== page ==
Persephone's Odyssey
After 161 HOURS of working on this piece for a commission, it is FINALLY FINISHED!
"Persephone's Odyssey"
Persephone: The Goddess of Springtime journeys down into the Underworld w/ Hekate & Hermes, to visit her long-awaited beloved; Hades. Arriving at the gates of the Underworld, greeted by the Cerberus.
I wanted the entire piece to be one of my most surreal & ambitious artworks, while also infusing elements of horror. Letting classic body-horror films such as John Carpenter's The Thing or David Cronenberg's entire filmography inspire the artwork seen here, while blending it with Greek Mythology. I think I've accomplished exactly that & it's been a lot of fun. I hope you all enjoy!
Art piece with the Cerberus.
Art piece without the Cerberus.
Persephone: The Goddess of Springtime & Flowers
While sketching out concepts for Persephone, I felt like the possibilities were seemingly endless for where I could go with her design. A Greek goddess that is essentially mother nature herself while also being the soon-to-be bride of Hades, making her the Queen of the Underworld.
My drawings started in embracing her springtime goddess aesthetic & then gradually throughout the sketches gravitate more towards the idea of Persephone falling in love with death itself to become the Queen of the Damned. She was truly a lot of fun figuring out & crafting all these different appearances for one single character.
Hekate: The Witch-Goddess of Moon & Night
Sketching my interpretation of Hecate/Hekate (I've seen it spelt & pronounced so many different ways lol): the Greek Witch-Goddess of the Moon & Night.
For this concept I've sketched out here, the idea was to bring an element of body-horror into the realm of Greek mythology. Not necessarily "grounding her in reality," but to an extent introducing some of the laws of physics to her form while still being somewhat mystical. Thinking about how Hekate is essentially 3 bodies sharing one combined organic system, I came to the conclusion that there was only so much muscle mass, body fat, & skin to go around. So, because of that, not everything is always distributed evenly. As the 3 bodies are constantly fluctuating, morphing & molding together, body parts are ripping apart & splicing back together while their insides are also in a continuous flux.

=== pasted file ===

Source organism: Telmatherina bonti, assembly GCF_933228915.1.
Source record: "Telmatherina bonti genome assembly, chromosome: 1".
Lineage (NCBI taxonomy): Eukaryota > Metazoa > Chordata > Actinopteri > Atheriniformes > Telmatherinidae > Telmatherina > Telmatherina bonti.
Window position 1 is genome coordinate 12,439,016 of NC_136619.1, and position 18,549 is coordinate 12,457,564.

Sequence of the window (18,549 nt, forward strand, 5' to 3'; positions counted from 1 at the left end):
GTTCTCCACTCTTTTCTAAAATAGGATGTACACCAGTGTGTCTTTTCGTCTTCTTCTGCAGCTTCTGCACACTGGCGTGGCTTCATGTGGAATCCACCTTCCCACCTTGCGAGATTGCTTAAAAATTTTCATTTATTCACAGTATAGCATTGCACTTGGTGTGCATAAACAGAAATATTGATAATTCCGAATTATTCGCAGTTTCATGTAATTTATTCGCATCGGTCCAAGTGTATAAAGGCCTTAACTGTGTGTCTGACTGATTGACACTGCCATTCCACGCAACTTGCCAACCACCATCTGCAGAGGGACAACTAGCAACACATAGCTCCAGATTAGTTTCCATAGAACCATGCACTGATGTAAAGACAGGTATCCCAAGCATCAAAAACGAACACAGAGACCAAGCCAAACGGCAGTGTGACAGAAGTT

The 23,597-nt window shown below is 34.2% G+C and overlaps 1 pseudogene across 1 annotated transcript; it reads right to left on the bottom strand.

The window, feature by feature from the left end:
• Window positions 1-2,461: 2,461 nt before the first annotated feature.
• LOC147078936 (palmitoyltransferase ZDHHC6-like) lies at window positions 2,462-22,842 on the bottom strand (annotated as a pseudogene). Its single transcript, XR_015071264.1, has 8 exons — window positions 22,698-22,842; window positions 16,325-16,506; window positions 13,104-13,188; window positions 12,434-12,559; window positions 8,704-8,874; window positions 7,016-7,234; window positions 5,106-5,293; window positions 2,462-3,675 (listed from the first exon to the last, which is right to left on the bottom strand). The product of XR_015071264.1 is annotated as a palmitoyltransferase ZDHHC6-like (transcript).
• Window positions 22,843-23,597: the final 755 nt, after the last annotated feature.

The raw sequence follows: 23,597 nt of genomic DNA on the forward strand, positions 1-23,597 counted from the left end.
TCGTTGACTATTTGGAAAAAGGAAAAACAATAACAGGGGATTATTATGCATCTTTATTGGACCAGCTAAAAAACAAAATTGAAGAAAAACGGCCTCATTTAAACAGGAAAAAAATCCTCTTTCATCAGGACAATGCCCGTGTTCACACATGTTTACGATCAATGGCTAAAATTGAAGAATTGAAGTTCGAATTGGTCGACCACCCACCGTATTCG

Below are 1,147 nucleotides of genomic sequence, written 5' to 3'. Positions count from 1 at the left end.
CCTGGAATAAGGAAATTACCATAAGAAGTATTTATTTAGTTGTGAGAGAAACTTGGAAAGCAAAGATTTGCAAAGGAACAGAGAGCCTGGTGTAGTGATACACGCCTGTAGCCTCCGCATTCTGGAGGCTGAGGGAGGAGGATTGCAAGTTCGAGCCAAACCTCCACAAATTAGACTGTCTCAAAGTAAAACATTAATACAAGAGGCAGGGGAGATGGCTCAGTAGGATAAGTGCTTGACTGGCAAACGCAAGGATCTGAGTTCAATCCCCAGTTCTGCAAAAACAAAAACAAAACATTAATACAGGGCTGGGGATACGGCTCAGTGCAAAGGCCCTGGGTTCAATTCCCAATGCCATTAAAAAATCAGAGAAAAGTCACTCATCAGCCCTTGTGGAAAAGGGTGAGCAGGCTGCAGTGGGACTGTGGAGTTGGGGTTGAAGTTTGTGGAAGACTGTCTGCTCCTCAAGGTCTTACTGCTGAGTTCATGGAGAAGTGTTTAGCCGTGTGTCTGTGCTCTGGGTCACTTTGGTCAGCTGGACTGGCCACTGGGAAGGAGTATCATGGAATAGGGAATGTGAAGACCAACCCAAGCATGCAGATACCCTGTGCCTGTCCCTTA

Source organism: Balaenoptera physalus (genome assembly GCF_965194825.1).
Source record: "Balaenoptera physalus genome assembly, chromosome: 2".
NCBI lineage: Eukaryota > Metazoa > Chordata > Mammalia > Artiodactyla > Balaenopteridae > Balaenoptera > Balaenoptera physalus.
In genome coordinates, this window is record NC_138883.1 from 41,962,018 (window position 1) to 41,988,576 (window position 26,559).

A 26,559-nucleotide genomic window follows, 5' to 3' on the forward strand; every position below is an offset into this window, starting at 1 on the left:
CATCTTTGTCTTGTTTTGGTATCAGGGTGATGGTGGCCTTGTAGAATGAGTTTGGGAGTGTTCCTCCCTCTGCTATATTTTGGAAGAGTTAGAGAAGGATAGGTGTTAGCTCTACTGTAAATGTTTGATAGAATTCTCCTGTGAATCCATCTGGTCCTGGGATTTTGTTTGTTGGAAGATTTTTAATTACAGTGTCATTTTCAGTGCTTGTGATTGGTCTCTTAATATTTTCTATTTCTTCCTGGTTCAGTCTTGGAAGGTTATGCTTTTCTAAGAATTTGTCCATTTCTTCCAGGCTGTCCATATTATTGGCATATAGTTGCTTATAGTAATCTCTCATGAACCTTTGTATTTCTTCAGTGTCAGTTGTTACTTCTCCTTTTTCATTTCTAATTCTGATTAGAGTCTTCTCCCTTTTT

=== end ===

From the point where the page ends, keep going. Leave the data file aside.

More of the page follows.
To touch a little more on my mentality of Hecate's faces and wardrobe designs:
The first outfit, honestly, I wasn't sure what direction I wanted to go with at all. I took in some references, but ultimately had no clear angle to take this in. I had a multitude of ideas & wasn't entirely sure how to focus them. I don't like this design very much.
For the key necklace design, I felt like their outfits should be somewhat different & reflect their personalities. The one on the right is a younger more innocent/naive soul who sees the future; so therefore, she's more minimalistic in her coverings because she's not worried since she knows what's going to happen. The middle sees the present & therefore lives in the here & now. She's almost more primal & instinctive in her actions & her wardrobe is one that she wants to provoke others with. The left sees the past; she lives learning from the mistakes made by history & is more inclined to wear armor because she doesn't have sight of what is to come, she's cautious because of what has already happened.
Third outfit was bringing it back to a simple toga/robe/cloak shared amongst the 3 of them.
The final outfit is a combination of the 2nd & 3rd designs.
Hermes: The Trickster God of Travel
Believe it or not, Hermes took quite a lot of time figuring out. Even though I ultimately only came up with two character designs for this tricky God, there are dozens of other versions of this character that did not make the cut here & even his body was in somewhat different shape than seen here. For the first design, it was a pretty quick mockup, going for a simple classic Greek look. The second, on the other hand, was anything but "simple." Being heavily inspired by H.R. Giger to bring a very twisted take on Hermes, giving the impression that he was "made" rather than birthed.

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